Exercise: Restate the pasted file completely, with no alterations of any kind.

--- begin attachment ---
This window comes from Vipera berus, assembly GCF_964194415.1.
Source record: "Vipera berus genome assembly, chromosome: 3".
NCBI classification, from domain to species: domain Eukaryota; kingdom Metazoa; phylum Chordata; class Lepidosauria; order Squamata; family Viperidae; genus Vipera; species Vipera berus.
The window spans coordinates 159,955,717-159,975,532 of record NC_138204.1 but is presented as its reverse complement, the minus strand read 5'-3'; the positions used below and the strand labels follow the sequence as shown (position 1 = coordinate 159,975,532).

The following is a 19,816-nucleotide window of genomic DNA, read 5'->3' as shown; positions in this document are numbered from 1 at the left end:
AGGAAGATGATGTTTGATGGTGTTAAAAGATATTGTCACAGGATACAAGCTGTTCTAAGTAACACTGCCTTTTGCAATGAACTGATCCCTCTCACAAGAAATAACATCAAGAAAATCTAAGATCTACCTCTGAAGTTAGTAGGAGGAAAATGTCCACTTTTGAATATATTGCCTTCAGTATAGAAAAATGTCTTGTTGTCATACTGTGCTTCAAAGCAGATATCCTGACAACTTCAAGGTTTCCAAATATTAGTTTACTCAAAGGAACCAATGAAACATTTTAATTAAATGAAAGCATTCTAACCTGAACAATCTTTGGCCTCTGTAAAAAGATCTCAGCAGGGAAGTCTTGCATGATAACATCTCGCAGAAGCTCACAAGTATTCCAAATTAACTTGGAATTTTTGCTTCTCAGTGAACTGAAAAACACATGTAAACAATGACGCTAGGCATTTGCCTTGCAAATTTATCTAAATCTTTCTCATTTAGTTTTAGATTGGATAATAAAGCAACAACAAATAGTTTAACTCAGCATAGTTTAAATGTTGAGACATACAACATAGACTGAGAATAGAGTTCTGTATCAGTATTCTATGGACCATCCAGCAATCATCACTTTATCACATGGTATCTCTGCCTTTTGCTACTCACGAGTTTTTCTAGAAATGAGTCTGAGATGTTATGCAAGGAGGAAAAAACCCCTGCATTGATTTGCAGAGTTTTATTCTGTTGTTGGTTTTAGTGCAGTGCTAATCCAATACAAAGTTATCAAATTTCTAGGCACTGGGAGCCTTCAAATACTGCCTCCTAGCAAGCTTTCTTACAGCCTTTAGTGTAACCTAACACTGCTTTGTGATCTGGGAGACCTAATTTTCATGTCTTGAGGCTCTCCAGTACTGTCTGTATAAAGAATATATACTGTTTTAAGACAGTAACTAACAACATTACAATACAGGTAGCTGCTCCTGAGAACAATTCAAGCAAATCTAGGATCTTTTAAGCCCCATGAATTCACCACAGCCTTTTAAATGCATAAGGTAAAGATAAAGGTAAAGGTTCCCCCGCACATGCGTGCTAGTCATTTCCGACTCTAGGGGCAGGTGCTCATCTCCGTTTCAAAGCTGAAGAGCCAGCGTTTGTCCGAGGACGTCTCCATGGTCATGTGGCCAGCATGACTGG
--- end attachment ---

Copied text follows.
This window comes from Vipera berus, assembly GCF_964194415.1.
Source record: "Vipera berus genome assembly, chromosome: 3".
NCBI classification, from domain to species: domain Eukaryota; kingdom Metazoa; phylum Chordata; class Lepidosauria; order Squamata; family Viperidae; genus Vipera; species Vipera berus.
The window spans coordinates 159,955,717-159,975,532 of record NC_138204.1 but is presented as its reverse complement, the minus strand read 5'-3'; the positions used below and the strand labels follow the sequence as shown (position 1 = coordinate 159,975,532).

The following is a 19,816-nucleotide window of genomic DNA, read 5'->3' as shown; positions in this document are numbered from 1 at the left end:
AGGAAGATGATGTTTGATGGTGTTAAAAGATATTGTCACAGGATACAAGCTGTTCTAAGTAACACTGCCTTTTGCAATGAACTGATCCCTCTCACAAGAAATAACATCAAGAAAATCTAAGATCTACCTCTGAAGTTAGTAGGAGGAAAATGTCCACTTTTGAATATATTGCCTTCAGTATAGAAAAATGTCTTGTTGTCATACTGTGCTTCAAAGCAGATATCCTGACAACTTCAAGGTTTCCAAATATTAGTTTACTCAAAGGAACCAATGAAACATTTTAATTAAATGAAAGCATTCTAACCTGAACAATCTTTGGCCTCTGTAAAAAGATCTCAGCAGGGAAGTCTTGCATGATAACATCTCGCAGAAGCTCACAAGTATTCCAAATTAACTTGGAATTTTTGCTTCTCAGTGAACTGAAAAACACATGTAAACAATGACGCTAGGCATTTGCCTTGCAAATTTATCTAAATCTTTCTCATTTAGTTTTAGATTGGATAATAAAGCAACAACAAATAGTTTAACTCAGCATAGTTTAAATGTTGAGACATACAACATAGACTGAGAATAGAGTTCTGTATCAGTATTCTATGGACCATCCAGCAATCATCACTTTATCACATGGTATCTCTGCCTTTTGCTACTCACGAGTTTTTCTAGAAATGAGTCTGAGATGTTATGCAAGGAGGAAAAAACCCCTGCATTGATTTGCAGAGTTTTATTCTGTTGTTGGTTTTAGTGCAGTGCTAATCCAATACAAAGTTATCAAATTTCTAGGCACTGGGAGCCTTCAAATACTGCCTCCTAGCAAGCTTTCTTACAGCCTTTAGTGTAACCTAACACTGCTTTGTGATCTGGGAGACCTAATTTTCATGTCTTGAGGCTCTCCAGTACTGTCTGTATAAAGAATATATACTGTTTTAAGACAGTAACTAACAACATTACAATACAGGTAGCTGCTCCTGAGAACAATTCAAGCAAATCTAGGATCTTTTAAGCCCCATGAATTCACCACAGCCTTTTAAATGCATAAGGTAAAGATAAAGGTAAAGGTTCCCCCGCACATGCGTGCTAGTCATTTCCGACTCTAGGGGCAGGTGCTCATCTCCGTTTCAAAGCTGAAGAGCCAGCGTTTGTCCGAGGACGTCTCCATGGTCATGTGGCCAGCATGACTGG